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Sleep vs Fatigue

A simple way of preventing fatigue is to conserve energy, because let’s face it, when fatigue does kick in, it’s crippling! So, if you know that you've got a busy day or week lined up, how can you combat that crippling energy crisis?



Rest on a Good Day



One of the best bits of advice we’ve been given about living with a brain injury is to “Rest on a good day”.Now, that may sound counter-intuitive to you but bear with us whilst we explain.


Firstly, we want to be clear on what we mean by rest. We don’t literally mean getting in bed and going to sleep. We mean switching off and doing an activity that doesn’t require a lot of thought or effort. This could be watching mindless TV, going for an easy stroll or whatever you would normally do to relax.



The Knock-On Effect



When you suffer from fatigue, you need to start consciously thinking about how you can conserve energy, not just for today but for tomorrow and the day after. If you are feeling particularly good and decide to work longer or add an extra activity into your day, how do you feel the day afterwards? We assume you are probably feeling shattered! So instead of fitting in more on your good days, enjoy the rest, and hopefully you will start to have more good than bad days.



Sleep Hygiene



Talking of rest, let’s discuss sleep hygiene. First things first, we are not asking you to put deodorant on before bed! We are talking about how much regular sleep you get. That’s going to sleep and waking up at the same time every day.


If you are work a regular shift, you will have conditioned your body to go to sleep and wake up at the same time for 5 days a week. However, when it gets to your day off and you choose to have a late night or a lie in, your body clock is thrown out and can take two or three days to reset. Therefore, if you want to reduce your fatigue and start the week feeling fresh, you need to try to maintain a regular sleep pattern of around 7 to 8 hours of sleep a night, so your body clock remains the same. Easy enough? …



Counting Sheep



For many of us, even when we suffer from fatigue, we struggle to get to sleep. Our minds are racing and the more we try to relax, the more thoughts pop into our heads. So here are some simple tips that are worth trying to help you sleep at night:


Relax your mind for 2 hours before bed. Try to alleviate activities that stimulate the brain for around 2 hours before you plan to go to sleep. For example, eating and drinking late, playing games, or watching a crime drama. Everyone’s brain gets stimulated differently so change up your routine to see what works best for you.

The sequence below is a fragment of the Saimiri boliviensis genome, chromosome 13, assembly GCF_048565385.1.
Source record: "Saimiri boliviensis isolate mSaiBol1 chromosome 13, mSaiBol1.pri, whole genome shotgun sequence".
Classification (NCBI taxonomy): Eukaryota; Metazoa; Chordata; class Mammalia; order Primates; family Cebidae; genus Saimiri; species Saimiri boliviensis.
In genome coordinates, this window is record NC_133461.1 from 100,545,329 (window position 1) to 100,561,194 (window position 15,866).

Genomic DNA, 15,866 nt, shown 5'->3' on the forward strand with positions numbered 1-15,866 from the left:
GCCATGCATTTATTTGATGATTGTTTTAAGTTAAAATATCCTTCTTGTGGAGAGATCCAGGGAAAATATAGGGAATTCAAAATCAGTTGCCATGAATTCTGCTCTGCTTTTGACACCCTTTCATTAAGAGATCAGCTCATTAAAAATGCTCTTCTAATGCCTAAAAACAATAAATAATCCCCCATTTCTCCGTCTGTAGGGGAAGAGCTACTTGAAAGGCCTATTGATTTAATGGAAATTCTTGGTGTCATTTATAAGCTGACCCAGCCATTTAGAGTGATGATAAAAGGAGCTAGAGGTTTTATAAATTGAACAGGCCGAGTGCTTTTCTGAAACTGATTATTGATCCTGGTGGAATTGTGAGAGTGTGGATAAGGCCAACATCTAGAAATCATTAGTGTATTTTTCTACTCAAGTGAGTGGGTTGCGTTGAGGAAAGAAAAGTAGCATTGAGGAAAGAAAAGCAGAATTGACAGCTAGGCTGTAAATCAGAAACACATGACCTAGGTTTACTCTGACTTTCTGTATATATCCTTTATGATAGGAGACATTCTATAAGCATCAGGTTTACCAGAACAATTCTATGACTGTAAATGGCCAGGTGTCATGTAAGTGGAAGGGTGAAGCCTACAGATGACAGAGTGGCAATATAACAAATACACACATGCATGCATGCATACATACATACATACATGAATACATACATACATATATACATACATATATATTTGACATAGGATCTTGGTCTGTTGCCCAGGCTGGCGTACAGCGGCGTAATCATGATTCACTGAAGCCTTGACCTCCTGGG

“Personally, I don't watch any scary movies before going to bed because I know that it will play on my mind. Some people would say they don't watch any TV but I find that watching a mindless TV show or playing a mindless game on my phone will actually help me to go to sleep. However, if I start scrolling on Facebook and I engage in a conversation about something that is quite stimulating or maybe confrontational, then I'm going to be awake.” - Mark


Learn how to meditate. We cannot emphasise enough, the importance of meditation on fatigue. Not only when you are struggling to sleep but also during the day or first thing in the morning. Learning how to meditate will teach you how to clear your mind, allowing you to quickly switch off and conserve energy.


Take deep breaths. Similar to meditation, taking long, deep breaths in and out, is another great way to calm your mind and fall asleep. This requires no learning or change of routine, just simply concentrate on slowing your breathing and your mind will automatically react.



Acceptance and Awareness



Like most things in life, the first step to overcoming fatigue is to accept it. Acceptance of an unwanted change is hard and not something we were able to do straight away. At first, we tried to fight fatigue and carry on as normal, but as you can imagine, this just made things worse. By accepting that this is now part of your day, your week, your life, is a way of saying, okay, great, this is where I am. This is what I'm going to do to make my life better now, because I understand it.


Once you have accepted it yourself, you need to help your family and friends accept it. With anyone that plays a regular role in your life, you need to make them aware about the differences between feeling tired and being fatigued. When the time comes around, you may not always feel up to the plans you had made and that is okay. Nobody wants to let anyone down, but you have to accept that you need to put your health and wellbeing first. Fatigue IS a valid excuse to cancel a plan. And the sooner your family and friends accept that, the sooner you can stop worrying and live life on your own terms. 



Don’t Struggle Alone



Unfortunately, the topic of fatigue is never-ending. We have given you some simple tips here based on the experiences we have had but we are still working hard on it so, if this doesn’t work for you then please seek additional help. Reach out to healthcare professionals, join our Facebook support group, and find a community that understands your journey.


Be patient with yourself. You've already come so far, and your journey of resilience and determination continues to inspire. Each day is a new opportunity to learn more about your strengths, abilities and what makes you feels fatigued. 


And always remember, to rest on a good day…